[Image via dailyprogress]
Election officials often who feel like no one notices their work may appreciate a recent story out of Dillwyn, VA, where the town clerk’s retirement meant that none of the candidates for mayor or town council filed for re-election, resulting in an all write-in vote. The Daily Progress has more:
The entire Dillwyn Town Council is running for re-election, but the Buckingham County town’s 240-plus registered voters won’t find the candidates’ names on the Nov. 7 ballot.
They’re all running write-in campaigns.
“Our town clerk retired earlier this year and she pretty much took care of everything for us and kept us up to date,” said Linda V. Paige, who is seeking her third term as mayor of Dillwyn. “It’s one of those things we just missed. We were talking a while back and someone said, ‘Hey, is anyone running for re-election? When do we sign up?’ Then we realized that we had missed it.”
Although the official Dillwyn ballot will appear blank, there are candidates who want the jobs. Besides Paige, Karen Sue Moss, Tora L. Jones, Sharon Baker, Ossie J. Harris III, James E. Tyree and Gilbert W. Reams also are hoping to return to the council.
“Their names won’t be on the ballot because they missed the deadline to register as candidates, so it’s a write-in situation,” said Margaret Thomas, Buckingham County’s registrar. “We’ve made some adjustments to the write-in process to make it a little smoother so it won’t be much of a problem. There are only about 244 registered voters in Dillwyn, so it won’t be that much more difficult.”
Fortunately for Dillwyn, its small size means that an all-write-in ballot is less of a challenge than it would be elsewhere:
In larger counties, the need to count write-in votes by hand could slow down the process and create a bit of a headache for election officials.
But Thomas said the write-in status of Dillwyn candidates won’t be problem when it comes to vote counting on election night.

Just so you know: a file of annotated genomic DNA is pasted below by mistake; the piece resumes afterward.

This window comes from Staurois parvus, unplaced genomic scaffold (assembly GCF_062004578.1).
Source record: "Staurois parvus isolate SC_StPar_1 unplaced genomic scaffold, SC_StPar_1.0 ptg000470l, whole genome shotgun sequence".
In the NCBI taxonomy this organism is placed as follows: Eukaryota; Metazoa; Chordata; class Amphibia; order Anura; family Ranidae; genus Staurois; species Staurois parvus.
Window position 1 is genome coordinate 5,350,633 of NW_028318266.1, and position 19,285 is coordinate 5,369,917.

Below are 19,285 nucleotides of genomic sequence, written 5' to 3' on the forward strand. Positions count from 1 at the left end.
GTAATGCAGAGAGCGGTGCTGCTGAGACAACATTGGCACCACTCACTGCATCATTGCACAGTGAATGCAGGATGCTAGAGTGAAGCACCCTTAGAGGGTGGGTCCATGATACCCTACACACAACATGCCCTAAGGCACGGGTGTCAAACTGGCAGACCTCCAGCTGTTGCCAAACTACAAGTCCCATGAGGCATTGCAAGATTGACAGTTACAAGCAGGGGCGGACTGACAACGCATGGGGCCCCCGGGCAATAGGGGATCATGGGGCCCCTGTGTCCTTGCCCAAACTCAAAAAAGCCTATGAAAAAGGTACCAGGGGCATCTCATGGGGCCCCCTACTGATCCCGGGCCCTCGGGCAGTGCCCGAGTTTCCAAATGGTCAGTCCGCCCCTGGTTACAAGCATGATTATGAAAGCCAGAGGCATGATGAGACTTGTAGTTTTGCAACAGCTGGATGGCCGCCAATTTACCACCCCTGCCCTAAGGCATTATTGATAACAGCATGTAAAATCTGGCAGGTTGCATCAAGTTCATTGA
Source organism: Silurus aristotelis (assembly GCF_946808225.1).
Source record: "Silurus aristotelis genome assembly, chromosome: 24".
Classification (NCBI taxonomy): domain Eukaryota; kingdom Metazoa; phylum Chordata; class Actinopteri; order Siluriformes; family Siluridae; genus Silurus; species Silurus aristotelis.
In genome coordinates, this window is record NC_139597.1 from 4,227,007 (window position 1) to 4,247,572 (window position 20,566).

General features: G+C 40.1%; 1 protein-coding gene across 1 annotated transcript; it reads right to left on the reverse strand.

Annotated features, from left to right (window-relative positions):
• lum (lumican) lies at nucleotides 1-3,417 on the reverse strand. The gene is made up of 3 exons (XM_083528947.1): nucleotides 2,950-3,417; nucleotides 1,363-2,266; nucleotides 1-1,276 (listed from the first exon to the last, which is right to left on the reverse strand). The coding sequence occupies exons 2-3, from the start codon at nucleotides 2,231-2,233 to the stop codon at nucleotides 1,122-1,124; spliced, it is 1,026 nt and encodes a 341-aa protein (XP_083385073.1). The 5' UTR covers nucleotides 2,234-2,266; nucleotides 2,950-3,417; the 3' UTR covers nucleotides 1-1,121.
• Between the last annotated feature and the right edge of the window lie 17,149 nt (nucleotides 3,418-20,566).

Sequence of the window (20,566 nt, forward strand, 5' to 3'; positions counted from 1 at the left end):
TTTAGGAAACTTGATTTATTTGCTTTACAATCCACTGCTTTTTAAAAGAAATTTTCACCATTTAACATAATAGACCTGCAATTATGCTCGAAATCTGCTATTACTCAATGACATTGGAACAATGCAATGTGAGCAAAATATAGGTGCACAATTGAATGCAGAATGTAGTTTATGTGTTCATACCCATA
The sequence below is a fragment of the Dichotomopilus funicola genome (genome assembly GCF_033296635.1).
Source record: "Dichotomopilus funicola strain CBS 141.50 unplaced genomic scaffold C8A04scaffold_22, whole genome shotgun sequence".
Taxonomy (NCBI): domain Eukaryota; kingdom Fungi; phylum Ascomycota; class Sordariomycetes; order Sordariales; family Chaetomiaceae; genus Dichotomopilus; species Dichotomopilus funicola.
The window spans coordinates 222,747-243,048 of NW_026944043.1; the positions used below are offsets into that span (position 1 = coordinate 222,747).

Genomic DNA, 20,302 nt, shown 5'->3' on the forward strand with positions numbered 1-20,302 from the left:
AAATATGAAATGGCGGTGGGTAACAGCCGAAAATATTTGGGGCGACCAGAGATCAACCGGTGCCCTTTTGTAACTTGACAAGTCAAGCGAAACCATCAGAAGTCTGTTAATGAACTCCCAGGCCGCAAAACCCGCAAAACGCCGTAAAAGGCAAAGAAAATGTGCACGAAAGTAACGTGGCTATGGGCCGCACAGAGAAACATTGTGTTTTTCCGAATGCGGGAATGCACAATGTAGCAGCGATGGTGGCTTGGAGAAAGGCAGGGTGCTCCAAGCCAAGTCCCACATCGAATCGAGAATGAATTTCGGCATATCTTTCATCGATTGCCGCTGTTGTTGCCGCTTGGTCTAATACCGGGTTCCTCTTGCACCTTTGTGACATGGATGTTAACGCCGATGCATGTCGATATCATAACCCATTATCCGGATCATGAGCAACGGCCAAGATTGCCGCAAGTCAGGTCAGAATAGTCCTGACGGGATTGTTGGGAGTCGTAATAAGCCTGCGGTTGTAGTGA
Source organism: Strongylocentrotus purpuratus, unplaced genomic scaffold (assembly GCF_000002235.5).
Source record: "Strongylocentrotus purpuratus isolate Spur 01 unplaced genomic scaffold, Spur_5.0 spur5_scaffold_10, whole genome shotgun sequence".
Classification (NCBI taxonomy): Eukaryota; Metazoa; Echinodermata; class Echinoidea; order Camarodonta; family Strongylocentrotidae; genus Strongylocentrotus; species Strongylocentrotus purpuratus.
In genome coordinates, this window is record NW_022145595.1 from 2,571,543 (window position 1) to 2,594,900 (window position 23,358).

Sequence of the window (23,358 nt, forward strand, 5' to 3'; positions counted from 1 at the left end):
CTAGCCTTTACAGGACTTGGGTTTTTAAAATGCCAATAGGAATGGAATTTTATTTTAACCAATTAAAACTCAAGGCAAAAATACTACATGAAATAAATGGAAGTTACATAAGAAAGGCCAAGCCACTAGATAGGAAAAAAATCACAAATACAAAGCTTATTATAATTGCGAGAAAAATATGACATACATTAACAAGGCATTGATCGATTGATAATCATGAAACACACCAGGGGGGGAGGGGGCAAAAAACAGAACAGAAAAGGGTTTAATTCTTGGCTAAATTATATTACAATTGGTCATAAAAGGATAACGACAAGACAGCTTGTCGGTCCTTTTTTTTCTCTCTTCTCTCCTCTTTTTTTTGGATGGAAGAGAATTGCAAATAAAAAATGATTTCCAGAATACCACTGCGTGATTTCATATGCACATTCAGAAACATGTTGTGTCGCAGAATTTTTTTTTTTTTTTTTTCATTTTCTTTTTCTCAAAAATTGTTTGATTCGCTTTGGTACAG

“The biggest problem is that, to be counted, the oval in front of the line that says ‘write-in candidate’ has to be filled in, just like the oval in front of a name that’s printed on the ballot,” Thomas said. “The obviously fictitious names we don’t bother to count.”
Virginia law prohibits write-in candidates in primary elections, which are specifically for determining party nominees. Law also declares that write-in votes are not counted in presidential elections.
However, Virginians have the right “to enter the full name of a write-in candidate if the candidate of choice is not on the ballot” for state and local elections.
Write-in votes can be problematic if spelling of names is is an issue, but the county board of elections is offering some special rules given the circumstances:
Exact interpretation of the statute is left up to local elections boards. Some require that the names be accurately spelled and include middle initials. In 1993, Sally H. Thomas won election to the Albemarle County Board of Supervisors as an independent write-in candidate. In that election, votes for Thomas required the correct spelling of her name.
But Buckingham’s elections board has made a few concessions for Dillwyn to make it easier, considering the blank ballot that voters will face.
“The elections board has voted to accept different spellings of a person’s name, but we cannot accept just the last name,” Thomas said. “The board has also voted to accept the initials in a name because it’s been determined no one else in the town would have the same initials and last name. Like Linda V. Paige is running for re-election as mayor. If someone writes in L.V. Paige, those initials would be unique to the candidate.”
This is a great story, not just because of the special circumstances surrounding an all write-in ballot, but also because it illustrates the key role that an election official can (and usually does) play in keeping local elections moving – not just for voters, but candidates as well. I’ll definitely be watching Dillwyn this fall … stay tuned!